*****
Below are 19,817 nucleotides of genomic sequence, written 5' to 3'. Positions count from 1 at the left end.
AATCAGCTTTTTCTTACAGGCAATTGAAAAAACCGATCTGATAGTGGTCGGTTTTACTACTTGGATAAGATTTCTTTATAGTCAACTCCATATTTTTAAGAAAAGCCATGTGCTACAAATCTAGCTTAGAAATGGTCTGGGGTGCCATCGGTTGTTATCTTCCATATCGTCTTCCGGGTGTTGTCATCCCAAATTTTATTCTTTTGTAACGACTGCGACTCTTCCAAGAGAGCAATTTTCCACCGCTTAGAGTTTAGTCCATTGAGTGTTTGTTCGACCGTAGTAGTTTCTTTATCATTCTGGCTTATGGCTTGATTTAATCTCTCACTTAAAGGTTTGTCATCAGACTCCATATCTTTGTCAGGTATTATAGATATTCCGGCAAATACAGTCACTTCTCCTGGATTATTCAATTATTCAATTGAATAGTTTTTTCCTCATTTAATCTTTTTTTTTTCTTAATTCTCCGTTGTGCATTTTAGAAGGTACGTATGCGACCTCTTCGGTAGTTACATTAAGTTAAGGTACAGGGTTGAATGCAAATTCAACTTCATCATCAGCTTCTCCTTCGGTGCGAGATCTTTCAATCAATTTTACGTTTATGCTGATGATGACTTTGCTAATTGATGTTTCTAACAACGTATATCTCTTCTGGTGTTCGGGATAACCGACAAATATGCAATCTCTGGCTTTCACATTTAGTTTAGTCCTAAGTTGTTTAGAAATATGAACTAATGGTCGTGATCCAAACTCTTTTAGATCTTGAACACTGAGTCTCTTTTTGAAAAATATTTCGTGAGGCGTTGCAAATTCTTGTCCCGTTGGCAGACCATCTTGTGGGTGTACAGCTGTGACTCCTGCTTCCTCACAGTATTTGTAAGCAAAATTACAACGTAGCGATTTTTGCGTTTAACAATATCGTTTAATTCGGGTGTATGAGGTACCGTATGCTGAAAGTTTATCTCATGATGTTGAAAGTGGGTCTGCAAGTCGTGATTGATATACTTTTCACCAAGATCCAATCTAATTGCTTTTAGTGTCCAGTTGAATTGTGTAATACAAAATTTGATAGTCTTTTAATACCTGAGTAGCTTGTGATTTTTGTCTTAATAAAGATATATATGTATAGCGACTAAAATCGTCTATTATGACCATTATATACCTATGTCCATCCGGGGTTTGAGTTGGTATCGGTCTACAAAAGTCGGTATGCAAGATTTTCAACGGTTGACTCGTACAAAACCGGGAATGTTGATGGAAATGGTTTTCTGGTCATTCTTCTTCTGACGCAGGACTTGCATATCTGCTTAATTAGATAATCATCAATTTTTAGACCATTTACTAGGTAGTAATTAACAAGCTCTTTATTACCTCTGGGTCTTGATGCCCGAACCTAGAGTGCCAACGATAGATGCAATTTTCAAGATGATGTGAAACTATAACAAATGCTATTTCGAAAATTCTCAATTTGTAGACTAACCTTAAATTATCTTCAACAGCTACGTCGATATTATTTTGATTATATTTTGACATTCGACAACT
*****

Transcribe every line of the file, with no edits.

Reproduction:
Below are 19,817 nucleotides of genomic sequence, written 5' to 3'. Positions count from 1 at the left end.
AATCAGCTTTTTCTTACAGGCAATTGAAAAAACCGATCTGATAGTGGTCGGTTTTACTACTTGGATAAGATTTCTTTATAGTCAACTCCATATTTTTAAGAAAAGCCATGTGCTACAAATCTAGCTTAGAAATGGTCTGGGGTGCCATCGGTTGTTATCTTCCATATCGTCTTCCGGGTGTTGTCATCCCAAATTTTATTCTTTTGTAACGACTGCGACTCTTCCAAGAGAGCAATTTTCCACCGCTTAGAGTTTAGTCCATTGAGTGTTTGTTCGACCGTAGTAGTTTCTTTATCATTCTGGCTTATGGCTTGATTTAATCTCTCACTTAAAGGTTTGTCATCAGACTCCATATCTTTGTCAGGTATTATAGATATTCCGGCAAATACAGTCACTTCTCCTGGATTATTCAATTATTCAATTGAATAGTTTTTTCCTCATTTAATCTTTTTTTTTTCTTAATTCTCCGTTGTGCATTTTAGAAGGTACGTATGCGACCTCTTCGGTAGTTACATTAAGTTAAGGTACAGGGTTGAATGCAAATTCAACTTCATCATCAGCTTCTCCTTCGGTGCGAGATCTTTCAATCAATTTTACGTTTATGCTGATGATGACTTTGCTAATTGATGTTTCTAACAACGTATATCTCTTCTGGTGTTCGGGATAACCGACAAATATGCAATCTCTGGCTTTCACATTTAGTTTAGTCCTAAGTTGTTTAGAAATATGAACTAATGGTCGTGATCCAAACTCTTTTAGATCTTGAACACTGAGTCTCTTTTTGAAAAATATTTCGTGAGGCGTTGCAAATTCTTGTCCCGTTGGCAGACCATCTTGTGGGTGTACAGCTGTGACTCCTGCTTCCTCACAGTATTTGTAAGCAAAATTACAACGTAGCGATTTTTGCGTTTAACAATATCGTTTAATTCGGGTGTATGAGGTACCGTATGCTGAAAGTTTATCTCATGATGTTGAAAGTGGGTCTGCAAGTCGTGATTGATATACTTTTCACCAAGATCCAATCTAATTGCTTTTAGTGTCCAGTTGAATTGTGTAATACAAAATTTGATAGTCTTTTAATACCTGAGTAGCTTGTGATTTTTGTCTTAATAAAGATATATATGTATAGCGACTAAAATCGTCTATTATGACCATTATATACCTATGTCCATCCGGGGTTTGAGTTGGTATCGGTCTACAAAAGTCGGTATGCAAGATTTTCAACGGTTGACTCGTACAAAACCGGGAATGTTGATGGAAATGGTTTTCTGGTCATTCTTCTTCTGACGCAGGACTTGCATATCTGCTTAATTAGATAATCATCAATTTTTAGACCATTTACTAGGTAGTAATTAACAAGCTCTTTATTACCTCTGGGTCTTGATGCCCGAACCTAGAGTGCCAACGATAGATGCAATTTTCAAGATGATGTGAAACTATAACAAATGCTATTTCGAAAATTCTCAATTTGTAGACTAACCTTAAATTATCTTCAACAGCTACGTCGATATTATTTTGATTATATTTTGACATTCGACAACT